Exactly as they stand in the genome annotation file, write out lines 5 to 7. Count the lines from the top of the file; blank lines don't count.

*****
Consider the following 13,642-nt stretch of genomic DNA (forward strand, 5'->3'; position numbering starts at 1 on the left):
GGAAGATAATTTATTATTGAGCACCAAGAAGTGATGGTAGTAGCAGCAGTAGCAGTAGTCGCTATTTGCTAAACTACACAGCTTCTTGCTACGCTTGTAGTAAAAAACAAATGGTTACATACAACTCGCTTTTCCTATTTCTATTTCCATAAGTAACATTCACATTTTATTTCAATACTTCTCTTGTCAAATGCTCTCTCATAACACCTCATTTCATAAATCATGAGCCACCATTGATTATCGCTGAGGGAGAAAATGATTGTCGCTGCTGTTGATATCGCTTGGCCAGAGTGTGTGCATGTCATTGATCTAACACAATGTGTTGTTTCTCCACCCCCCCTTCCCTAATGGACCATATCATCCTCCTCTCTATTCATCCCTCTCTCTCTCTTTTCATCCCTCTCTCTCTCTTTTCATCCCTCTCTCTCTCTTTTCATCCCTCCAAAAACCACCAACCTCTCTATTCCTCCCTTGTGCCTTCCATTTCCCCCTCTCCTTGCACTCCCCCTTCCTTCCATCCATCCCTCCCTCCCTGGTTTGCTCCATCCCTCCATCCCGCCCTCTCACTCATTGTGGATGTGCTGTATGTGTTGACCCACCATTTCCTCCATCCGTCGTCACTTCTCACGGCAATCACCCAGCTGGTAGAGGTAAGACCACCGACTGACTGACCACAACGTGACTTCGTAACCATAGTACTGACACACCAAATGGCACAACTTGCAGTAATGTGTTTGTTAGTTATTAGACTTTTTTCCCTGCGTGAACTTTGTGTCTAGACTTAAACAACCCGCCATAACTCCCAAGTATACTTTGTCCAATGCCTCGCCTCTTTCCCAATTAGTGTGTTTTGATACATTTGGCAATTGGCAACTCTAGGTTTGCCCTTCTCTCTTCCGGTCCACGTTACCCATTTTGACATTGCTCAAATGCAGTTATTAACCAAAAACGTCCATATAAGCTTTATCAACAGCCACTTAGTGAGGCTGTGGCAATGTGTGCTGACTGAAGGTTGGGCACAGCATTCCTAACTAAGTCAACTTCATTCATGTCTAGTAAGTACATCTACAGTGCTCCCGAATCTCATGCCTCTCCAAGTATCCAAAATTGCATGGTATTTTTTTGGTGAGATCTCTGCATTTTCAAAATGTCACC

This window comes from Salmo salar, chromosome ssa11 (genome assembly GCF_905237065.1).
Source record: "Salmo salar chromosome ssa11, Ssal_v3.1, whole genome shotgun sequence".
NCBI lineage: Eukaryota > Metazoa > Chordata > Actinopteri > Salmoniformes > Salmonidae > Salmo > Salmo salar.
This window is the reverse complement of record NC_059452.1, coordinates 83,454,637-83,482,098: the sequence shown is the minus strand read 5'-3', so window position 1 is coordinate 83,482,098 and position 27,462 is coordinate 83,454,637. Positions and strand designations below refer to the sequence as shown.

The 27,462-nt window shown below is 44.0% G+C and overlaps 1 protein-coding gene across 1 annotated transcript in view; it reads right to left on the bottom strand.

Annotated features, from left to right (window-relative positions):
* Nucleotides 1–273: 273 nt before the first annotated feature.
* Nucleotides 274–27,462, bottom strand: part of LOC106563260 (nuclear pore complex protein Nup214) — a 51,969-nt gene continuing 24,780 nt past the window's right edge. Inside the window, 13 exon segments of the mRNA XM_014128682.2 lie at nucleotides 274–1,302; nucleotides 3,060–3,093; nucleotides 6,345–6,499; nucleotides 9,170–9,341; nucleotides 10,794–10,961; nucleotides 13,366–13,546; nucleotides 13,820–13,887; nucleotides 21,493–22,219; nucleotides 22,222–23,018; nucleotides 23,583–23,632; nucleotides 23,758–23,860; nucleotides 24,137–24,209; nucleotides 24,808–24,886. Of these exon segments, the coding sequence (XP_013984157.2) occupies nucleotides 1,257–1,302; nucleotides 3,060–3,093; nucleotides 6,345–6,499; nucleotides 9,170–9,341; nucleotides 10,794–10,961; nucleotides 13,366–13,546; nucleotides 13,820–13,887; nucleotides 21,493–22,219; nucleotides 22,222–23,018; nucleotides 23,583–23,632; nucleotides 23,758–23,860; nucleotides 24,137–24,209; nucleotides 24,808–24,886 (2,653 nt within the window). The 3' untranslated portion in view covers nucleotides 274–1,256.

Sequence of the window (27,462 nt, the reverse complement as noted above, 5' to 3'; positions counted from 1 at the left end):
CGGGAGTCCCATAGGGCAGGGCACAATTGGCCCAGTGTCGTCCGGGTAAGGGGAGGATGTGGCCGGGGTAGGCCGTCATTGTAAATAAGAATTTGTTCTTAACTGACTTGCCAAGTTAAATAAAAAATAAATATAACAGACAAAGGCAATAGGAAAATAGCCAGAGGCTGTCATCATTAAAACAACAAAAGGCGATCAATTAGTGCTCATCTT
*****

NCBI lineage: Eukaryota > Metazoa > Chordata > Actinopteri > Salmoniformes > Salmonidae > Salmo > Salmo salar.
This window is the reverse complement of record NC_059452.1, coordinates 83,454,637-83,482,098: the sequence shown is the minus strand read 5'-3', so window position 1 is coordinate 83,482,098 and position 27,462 is coordinate 83,454,637. Positions and strand designations below refer to the sequence as shown.

The 27,462-nt window shown below is 44.0% G+C and overlaps 1 protein-coding gene across 1 annotated transcript in view; it reads right to left on the bottom strand.